Summary of "Making Enemies: Humiliation and International Conflict"

Summary of

Making Enemies: Humiliation and International Conflict

By Evelin Lindner

Summary written by Brett Reeder, Conflict Research Consortium

Citation: Lindner, Evelin. Making Enemies: Humiliation and International Conflict. London, England: Praeger Security International, 2006.

Often deprivation leads to depression and apathy, but sometimes it leads to organized violence (such as acts of terrorism). In Making Enemies, Evelin Lindner asks the question: "What kind of deprivation generates the urge toward violent retaliation, and under what conditions is this retaliation carried out in an organized way?" According to Lindner, the answer is humiliation. She argues that humiliation instigates extremism and hampers moderate reactions and solutions. Humiliation, she says, has the tendency to destroy everything in its path, making it "the nuclear bomb of emotions." Despite its central role in so much of human misery, surprisingly little research or writing has been devoted to this topic. Hopefully, this book will be an impetus for much more.

Lindner, an accomplished social scientist, and a true world citizen who has lived in many countries around the world, holds Ph.D.s in both social psychology and medicine. Founder of Columbia University's Human Dignity and Humiliation Studies Program, which has brought together like-minded researchers from around the world, Lindner has been studying and writing about humiliation for over a decade. This book is an engaging and very readable summation of much of that important work.

Humiliation, Lindner says simply, is "about putting down and holding down." It is the "enforced lowering of any person or group by a process of subjugation that damages their dignity." Examples range from the interpersonal: parents, siblings, or schoolmates putting down children, husbands berating or beating their wives, to societal-level and international actions: the Versailles Treaty's treatment of Germany after World War I, for example, is widely believed to have been a major impetus for the rise of Hitler and World War II; the treatment of Jews in the Holocaust certainly contributed to Israelis feelings of victimhood, which is now manifested, in part, by their humiliating treatment of Palestinians; the U.S.'s humiliation of Iraq is also thought by many to be contributing to the intensity of the insurgency in that country.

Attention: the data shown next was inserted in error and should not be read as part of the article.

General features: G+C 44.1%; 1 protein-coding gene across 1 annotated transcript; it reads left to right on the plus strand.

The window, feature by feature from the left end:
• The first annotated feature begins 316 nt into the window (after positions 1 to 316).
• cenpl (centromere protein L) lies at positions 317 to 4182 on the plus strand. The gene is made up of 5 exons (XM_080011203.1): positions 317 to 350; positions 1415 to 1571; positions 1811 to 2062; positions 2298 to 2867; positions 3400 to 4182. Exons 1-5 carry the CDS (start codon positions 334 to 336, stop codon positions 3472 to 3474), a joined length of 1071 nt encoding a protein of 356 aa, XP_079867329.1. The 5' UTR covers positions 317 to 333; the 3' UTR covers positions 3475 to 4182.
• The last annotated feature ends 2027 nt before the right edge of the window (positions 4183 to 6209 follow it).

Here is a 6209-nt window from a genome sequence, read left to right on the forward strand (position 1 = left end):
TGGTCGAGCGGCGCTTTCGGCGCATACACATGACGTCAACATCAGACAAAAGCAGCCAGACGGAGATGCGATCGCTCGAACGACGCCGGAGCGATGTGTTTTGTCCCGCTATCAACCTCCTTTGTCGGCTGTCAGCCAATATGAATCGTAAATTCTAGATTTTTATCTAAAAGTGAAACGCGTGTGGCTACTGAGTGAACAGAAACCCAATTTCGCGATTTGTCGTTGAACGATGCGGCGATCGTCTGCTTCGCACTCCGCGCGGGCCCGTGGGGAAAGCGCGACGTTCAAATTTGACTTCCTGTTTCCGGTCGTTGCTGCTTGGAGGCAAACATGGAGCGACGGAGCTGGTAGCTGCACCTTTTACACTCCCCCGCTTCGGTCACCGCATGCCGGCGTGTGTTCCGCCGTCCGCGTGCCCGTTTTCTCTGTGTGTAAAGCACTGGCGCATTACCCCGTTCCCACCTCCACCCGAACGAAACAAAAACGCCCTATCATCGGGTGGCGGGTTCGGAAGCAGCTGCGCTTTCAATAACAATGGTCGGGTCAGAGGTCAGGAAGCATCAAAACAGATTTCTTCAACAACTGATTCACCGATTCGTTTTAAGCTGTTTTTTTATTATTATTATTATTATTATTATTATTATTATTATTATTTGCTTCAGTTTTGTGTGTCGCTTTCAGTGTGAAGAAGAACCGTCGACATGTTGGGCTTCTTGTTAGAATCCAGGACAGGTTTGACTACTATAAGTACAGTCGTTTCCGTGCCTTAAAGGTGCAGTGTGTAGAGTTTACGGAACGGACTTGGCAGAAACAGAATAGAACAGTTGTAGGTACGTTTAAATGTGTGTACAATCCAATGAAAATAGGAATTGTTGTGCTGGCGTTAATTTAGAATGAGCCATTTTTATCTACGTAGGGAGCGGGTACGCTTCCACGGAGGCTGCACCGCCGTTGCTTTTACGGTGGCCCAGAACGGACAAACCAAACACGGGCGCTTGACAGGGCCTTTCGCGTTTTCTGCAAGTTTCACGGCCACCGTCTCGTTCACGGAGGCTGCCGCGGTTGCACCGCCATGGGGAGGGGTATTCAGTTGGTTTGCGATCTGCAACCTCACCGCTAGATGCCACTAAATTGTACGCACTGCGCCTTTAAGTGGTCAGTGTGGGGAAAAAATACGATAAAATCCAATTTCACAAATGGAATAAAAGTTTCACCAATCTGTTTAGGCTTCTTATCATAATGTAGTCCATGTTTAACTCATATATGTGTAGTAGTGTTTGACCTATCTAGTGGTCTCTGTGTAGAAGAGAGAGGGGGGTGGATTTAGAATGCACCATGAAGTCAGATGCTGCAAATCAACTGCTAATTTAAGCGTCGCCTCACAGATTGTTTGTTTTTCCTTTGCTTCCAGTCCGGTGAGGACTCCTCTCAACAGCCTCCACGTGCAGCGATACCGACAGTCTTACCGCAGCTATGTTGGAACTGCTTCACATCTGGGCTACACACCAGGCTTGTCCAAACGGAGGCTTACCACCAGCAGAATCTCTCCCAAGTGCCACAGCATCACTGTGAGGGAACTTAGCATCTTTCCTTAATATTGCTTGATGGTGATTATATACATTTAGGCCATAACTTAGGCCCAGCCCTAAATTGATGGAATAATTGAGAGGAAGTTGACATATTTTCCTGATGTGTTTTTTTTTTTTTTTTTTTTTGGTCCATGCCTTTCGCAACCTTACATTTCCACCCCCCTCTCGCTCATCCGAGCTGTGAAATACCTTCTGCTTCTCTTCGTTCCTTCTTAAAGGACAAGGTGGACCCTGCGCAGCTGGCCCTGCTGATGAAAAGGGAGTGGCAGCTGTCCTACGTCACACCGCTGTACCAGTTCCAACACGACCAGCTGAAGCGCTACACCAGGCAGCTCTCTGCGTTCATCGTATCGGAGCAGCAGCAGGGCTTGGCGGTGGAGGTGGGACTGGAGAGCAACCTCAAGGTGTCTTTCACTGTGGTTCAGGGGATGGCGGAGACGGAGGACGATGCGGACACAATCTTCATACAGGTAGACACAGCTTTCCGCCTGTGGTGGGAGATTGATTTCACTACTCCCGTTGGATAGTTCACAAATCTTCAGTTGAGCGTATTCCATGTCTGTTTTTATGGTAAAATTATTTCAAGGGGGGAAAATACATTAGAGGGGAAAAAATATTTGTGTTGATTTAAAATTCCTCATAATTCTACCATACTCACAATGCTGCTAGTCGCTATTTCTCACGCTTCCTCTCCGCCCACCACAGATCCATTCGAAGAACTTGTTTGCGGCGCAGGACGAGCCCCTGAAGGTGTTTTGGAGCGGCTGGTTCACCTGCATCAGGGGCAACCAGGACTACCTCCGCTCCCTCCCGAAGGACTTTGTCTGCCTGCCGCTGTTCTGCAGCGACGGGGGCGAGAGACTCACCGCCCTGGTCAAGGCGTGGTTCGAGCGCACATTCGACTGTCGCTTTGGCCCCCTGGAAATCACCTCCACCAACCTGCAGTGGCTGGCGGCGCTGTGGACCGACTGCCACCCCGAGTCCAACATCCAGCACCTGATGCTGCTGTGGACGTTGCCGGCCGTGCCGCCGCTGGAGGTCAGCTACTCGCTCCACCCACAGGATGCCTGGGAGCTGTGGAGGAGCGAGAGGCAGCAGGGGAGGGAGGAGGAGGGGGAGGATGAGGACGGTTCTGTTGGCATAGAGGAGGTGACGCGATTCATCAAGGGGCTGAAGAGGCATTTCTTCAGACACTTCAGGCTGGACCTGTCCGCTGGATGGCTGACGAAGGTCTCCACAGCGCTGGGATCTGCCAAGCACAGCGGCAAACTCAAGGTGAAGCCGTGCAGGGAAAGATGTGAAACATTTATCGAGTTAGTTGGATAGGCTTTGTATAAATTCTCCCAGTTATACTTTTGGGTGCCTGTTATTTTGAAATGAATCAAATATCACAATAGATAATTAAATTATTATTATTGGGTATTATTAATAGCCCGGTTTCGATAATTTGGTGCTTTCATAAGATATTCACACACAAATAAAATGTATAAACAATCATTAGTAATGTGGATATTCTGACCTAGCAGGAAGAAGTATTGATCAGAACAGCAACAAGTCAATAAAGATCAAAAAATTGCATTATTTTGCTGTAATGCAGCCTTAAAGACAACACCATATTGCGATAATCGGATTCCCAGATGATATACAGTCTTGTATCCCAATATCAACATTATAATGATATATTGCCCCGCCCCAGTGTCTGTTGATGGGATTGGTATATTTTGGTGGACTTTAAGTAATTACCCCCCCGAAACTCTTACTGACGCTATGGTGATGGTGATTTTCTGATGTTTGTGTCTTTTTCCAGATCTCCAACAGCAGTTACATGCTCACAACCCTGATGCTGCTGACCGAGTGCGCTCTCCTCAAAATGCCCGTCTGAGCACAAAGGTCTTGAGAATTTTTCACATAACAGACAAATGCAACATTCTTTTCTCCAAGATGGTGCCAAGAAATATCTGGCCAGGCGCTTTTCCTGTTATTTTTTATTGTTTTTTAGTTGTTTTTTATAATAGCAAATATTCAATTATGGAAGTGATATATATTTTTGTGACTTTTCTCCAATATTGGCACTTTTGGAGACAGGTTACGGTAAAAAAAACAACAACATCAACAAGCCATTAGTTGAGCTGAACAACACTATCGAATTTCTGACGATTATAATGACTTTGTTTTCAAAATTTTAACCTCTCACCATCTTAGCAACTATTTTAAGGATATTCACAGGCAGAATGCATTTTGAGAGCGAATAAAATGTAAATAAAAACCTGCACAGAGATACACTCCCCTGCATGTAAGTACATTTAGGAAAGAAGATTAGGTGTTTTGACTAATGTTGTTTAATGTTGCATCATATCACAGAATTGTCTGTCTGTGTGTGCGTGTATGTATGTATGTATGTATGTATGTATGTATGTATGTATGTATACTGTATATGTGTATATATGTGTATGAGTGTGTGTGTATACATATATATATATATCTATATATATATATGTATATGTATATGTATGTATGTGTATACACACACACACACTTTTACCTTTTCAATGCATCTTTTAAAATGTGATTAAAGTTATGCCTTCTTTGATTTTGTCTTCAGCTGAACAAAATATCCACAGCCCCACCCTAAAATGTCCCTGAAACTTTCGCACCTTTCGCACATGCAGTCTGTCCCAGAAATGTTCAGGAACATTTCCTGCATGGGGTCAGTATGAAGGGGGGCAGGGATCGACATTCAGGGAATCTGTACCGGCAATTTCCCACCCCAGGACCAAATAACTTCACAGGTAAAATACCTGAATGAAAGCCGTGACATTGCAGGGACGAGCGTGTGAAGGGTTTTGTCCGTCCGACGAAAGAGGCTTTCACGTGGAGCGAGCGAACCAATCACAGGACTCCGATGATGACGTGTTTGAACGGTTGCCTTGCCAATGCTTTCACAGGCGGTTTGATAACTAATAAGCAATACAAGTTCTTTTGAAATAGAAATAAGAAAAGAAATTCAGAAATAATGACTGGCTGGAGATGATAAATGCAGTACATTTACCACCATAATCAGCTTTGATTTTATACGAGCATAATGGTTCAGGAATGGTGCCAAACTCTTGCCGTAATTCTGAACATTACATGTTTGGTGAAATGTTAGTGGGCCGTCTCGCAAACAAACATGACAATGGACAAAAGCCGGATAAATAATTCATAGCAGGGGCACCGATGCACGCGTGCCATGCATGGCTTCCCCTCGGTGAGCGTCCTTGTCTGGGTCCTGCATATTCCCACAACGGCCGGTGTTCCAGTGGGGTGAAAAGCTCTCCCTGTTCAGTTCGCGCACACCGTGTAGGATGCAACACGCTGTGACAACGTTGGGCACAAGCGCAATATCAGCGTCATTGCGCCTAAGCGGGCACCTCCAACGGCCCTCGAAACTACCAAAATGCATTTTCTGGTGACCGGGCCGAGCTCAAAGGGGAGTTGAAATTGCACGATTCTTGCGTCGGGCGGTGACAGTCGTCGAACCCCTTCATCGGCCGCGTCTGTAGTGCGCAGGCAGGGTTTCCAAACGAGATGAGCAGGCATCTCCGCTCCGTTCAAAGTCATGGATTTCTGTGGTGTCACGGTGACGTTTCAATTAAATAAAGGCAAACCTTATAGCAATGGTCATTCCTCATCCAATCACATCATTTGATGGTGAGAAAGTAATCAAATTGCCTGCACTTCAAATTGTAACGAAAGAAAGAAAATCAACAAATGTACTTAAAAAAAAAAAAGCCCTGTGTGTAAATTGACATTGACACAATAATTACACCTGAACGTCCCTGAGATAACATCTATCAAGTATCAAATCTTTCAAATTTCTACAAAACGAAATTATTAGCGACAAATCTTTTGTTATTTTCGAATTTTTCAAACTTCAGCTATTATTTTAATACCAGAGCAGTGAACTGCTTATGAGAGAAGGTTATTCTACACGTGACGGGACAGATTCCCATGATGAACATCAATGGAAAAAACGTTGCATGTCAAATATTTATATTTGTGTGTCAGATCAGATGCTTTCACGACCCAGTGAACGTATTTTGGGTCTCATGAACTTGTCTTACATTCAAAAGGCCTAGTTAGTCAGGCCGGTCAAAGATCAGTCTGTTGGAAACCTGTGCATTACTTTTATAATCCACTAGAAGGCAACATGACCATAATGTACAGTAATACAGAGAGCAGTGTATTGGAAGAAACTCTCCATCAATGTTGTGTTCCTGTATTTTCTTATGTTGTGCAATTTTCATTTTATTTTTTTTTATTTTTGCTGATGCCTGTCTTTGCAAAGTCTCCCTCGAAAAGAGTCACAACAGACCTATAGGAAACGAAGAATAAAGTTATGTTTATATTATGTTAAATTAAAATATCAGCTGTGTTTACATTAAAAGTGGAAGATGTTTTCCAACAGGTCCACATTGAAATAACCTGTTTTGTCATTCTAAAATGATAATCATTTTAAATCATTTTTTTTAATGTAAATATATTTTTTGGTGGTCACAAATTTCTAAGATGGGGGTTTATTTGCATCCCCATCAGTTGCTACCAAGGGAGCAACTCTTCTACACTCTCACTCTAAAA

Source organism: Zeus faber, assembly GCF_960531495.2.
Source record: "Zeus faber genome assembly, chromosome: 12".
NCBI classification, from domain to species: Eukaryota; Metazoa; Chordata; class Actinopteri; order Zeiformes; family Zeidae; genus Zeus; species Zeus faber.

Though very real and intense, humiliation is not objective. Whether or not an action is perceived as humiliating depends on cultural norms and personal judgments. What one person considers humiliating, another may view as benign or even flattering. As such, all claims to humiliation should be regarded as important (even those viewed as illegitimate) because "feelings are feelings." That is, whether you view another's humiliation as valid or not, they feel humiliated and will react with very real anger. Further, to recognize feelings, analyze their consequences and develop solutions to them is not to "legitimize, accept or condone them."

Approaching humiliation in this way is important because left to its own devices, humiliation often escalates in self-perpetuating cycles. These cycles of humiliation are cycles "...of violation and vindication that both sides believe they are obliged to pursue." The parties feel "obliged to purse" the humiliation cycle because to withdraw from the cycle brings further humiliation. Additionally some individuals and groups are thought to be "addicted" to humiliation. That is, they intentionally incite their own humiliation by provoking it systematically and using it as an excuse to humiliate others. In this way, humiliation cycles can become a "...self-perpetuating cultural obsession." Because cycles of humiliation are so destructive and difficult to stop, it is incredibly important to prevent them.

Unfortunately, grand narratives of humiliation and "chosen traumas" (group memories of humiliation selectively rekindled) can be easily exploited by "humiliation entrepreneurs" to incite violence and mayhem. Lindner refers to this as a "Hitler-like" response to humiliation. Fortunately, it is also possible to refuse to engage in cycles of humiliation and to treat those who humiliate you with dignity. Doing so can potentially begin a cycle of dignity and is referred to as a "Mandela-like" response. Today humiliation and one's response to it are extremely important to ensuring peace, but humiliation was not always prevalent in human discourse.